Archive for October, 2018

Service of Sights, Some Better than Others

Thursday, October 18th, 2018

Alistair Steinberg at Museum of Illusions

I’ve always enjoyed historic house tours. How good they are depends partly on the docent but the experience is rewarding regardless for the peek at how people lived in the day, the art they collected or the décor, gardens and architecture they chose.

The other morning, on WOR 710 AM, Len Berman and co-host Michael Riedel mentioned a tour of Madison Square Garden that they thought was a waste of time and money. What’s the point, they said, of visiting an empty arena and seeing a virtual Billy Joel concert for $30+ a ticket? The Expedia description notes, in part: “This exciting 75 minute guided tour celebrates over 130 years of Garden history and gives exclusive access inside this legendary venue.”

Austen and Alistair Steinberg @ Museum of Illusions

Nancie Steinberg recently posted great photos on Facebook taken at the Museum of Illusions in NYC. They made me want to visit. Be sure to bring someone with you to take best advantage of the photo ops–her sons are in photos above and at right and her husband also enjoyed the illusions.

Laura Feasey recently covered some curious museums in “Mood Upswing,” in The Wall Street Journal. Like the Museum of Illusions, they also offer countless opportunities to take fun photos and post them on social media. In fact, that was the approach of her article–they were super Instagram-able. She reported that the cost of each is around $35.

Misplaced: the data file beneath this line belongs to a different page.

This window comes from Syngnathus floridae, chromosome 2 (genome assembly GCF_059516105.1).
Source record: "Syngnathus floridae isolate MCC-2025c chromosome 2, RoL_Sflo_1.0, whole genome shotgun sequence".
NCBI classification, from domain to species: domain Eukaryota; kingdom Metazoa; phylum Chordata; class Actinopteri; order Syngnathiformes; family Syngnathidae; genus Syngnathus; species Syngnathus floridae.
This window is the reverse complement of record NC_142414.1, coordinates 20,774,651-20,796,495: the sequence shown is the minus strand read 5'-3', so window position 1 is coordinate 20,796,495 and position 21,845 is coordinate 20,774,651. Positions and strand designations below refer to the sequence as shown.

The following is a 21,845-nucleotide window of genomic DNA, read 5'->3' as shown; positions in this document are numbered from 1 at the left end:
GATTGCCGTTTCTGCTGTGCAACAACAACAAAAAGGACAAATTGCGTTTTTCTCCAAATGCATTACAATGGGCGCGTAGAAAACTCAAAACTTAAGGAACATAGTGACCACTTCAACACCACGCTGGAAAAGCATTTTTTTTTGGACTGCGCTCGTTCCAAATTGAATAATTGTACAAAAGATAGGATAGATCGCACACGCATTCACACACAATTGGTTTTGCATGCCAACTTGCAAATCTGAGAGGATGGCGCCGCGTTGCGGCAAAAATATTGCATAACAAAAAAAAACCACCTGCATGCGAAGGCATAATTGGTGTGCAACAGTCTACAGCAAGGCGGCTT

If you’re in LA, you might want to wait in line at the Broad Museum to see Yayoi Kusama’s installation that “features LED lights reflected endlessly in a mirror-lined room.”

In NYC at the Color Factory you’ll see “a dive-in pit filled with 500,000 pastel blue balls. Other top draws: the conveyor belt of pick-your-own macarons and, less delectably, a collection of fake vomit.” Feasley chose to add The Museum of Ice Cream in San Francisco for its photogenic pool of sprinkles and giant gummy bear.

Color Factory. Photo: designboom.com

You have only a month to visit The Museum of Pizza at the William Vale hotel in Brooklyn, NY. with its “ ‘cheese cave,’ made of silicone, a ‘pizza beach,’ and a space for ‘pizza meditation.’” The exhibit closes November 18. Opening in LA in December is 29Rooms, a frequent pop-up sight that in the past included “a human snow globe and walk-in womb meant to simulate the in-utero experience.” It arrives in L.A. in December.